Invasive Species Compendium

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Abstract

Ecological performances of exotic and native woody species on coal mine spoil in Indian dry tropical region.

Abstract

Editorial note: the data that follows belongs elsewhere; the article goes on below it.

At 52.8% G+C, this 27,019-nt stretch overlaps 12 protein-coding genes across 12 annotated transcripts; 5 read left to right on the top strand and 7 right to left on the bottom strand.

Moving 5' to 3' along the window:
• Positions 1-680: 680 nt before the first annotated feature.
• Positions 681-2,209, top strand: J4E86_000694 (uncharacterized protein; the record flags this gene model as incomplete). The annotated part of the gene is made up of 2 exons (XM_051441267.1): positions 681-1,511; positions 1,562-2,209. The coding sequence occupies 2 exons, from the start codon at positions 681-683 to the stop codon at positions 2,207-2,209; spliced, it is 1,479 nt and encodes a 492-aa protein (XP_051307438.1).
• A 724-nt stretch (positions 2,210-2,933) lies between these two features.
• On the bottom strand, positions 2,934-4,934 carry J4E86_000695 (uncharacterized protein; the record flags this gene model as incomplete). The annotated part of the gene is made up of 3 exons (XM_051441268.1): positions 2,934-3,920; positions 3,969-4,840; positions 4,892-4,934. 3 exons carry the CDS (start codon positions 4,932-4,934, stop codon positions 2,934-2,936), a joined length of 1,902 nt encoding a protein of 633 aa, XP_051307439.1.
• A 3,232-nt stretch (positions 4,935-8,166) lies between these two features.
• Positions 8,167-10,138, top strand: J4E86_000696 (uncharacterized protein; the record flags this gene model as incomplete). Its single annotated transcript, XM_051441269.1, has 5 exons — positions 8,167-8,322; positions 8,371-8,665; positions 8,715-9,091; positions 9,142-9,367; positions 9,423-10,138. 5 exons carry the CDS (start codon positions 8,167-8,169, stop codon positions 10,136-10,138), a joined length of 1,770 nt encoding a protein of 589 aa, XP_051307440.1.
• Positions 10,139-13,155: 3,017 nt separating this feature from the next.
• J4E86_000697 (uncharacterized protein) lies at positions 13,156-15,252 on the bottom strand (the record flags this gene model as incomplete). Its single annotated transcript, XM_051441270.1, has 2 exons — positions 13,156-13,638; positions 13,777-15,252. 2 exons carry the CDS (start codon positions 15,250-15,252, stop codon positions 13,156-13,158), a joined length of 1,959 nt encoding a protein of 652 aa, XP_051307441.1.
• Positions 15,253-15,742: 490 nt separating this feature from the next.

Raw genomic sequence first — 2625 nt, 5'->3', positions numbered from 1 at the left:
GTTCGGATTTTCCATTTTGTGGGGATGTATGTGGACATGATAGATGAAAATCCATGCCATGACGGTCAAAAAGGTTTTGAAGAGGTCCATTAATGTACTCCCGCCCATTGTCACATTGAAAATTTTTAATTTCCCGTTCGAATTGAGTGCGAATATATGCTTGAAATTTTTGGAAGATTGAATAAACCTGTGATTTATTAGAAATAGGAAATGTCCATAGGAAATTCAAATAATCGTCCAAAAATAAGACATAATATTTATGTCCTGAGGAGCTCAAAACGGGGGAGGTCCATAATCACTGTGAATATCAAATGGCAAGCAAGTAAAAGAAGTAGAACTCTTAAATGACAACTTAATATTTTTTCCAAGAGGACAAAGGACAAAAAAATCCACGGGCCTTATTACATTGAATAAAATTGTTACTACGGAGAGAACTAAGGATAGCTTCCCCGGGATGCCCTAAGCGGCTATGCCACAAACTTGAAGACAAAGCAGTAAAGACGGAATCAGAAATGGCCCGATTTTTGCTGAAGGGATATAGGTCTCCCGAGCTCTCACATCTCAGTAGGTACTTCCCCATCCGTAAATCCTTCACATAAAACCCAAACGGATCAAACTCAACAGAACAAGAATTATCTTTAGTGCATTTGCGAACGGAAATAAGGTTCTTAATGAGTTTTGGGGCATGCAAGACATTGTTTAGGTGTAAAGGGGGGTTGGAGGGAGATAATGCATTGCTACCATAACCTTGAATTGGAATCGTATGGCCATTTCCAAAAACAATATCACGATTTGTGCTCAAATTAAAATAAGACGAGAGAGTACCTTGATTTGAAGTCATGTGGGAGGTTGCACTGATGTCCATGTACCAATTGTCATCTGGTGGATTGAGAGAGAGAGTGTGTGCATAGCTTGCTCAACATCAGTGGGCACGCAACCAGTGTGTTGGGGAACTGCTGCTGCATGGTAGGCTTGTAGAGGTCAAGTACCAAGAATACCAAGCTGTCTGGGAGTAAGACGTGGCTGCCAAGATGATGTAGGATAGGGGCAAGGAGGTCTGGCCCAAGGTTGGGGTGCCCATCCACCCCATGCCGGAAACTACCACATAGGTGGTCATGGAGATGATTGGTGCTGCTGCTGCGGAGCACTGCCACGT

Coal extraction by opencast mining involves the dumping of overburden or mine spoil as large heaps. These large heaps of overburdened materials can act as a serious threat to ecological integrity and, therefore, overall societal well-being. Plantations are often employed to establish revegetation and management of mine spoil, thus mitigating the effects of mining on the environment. However, the performance of plant species can be highly variable due to environmental and species-specific effects. Therefore, the present paper's primary objective is to compare exotic (Acacia auriculiformis, Cassia siamea, Casuarina equisetifolia and Grevillea pteridifolia) and native (Albizia lebbeck, Albizia procera, Dendrocalamus strictus and Tectona grandis) species' performance on the coal mine spoils. Previous studies on the Singrauli coalfields allowed us to compare the growth performance, standing biomass, and net primary production (NPP) of four exotic and four native species plantations. Our results showed that native species have significantly higher survival, stem diameter, biomass, and NPP than exotic woody plantations. Thus, exotic species might not be useful in mine spoil rehabilitation than the native species. Overall, this study suggests that native species are useful for mine spoil rehabilitation despite the faster growth of exotic species.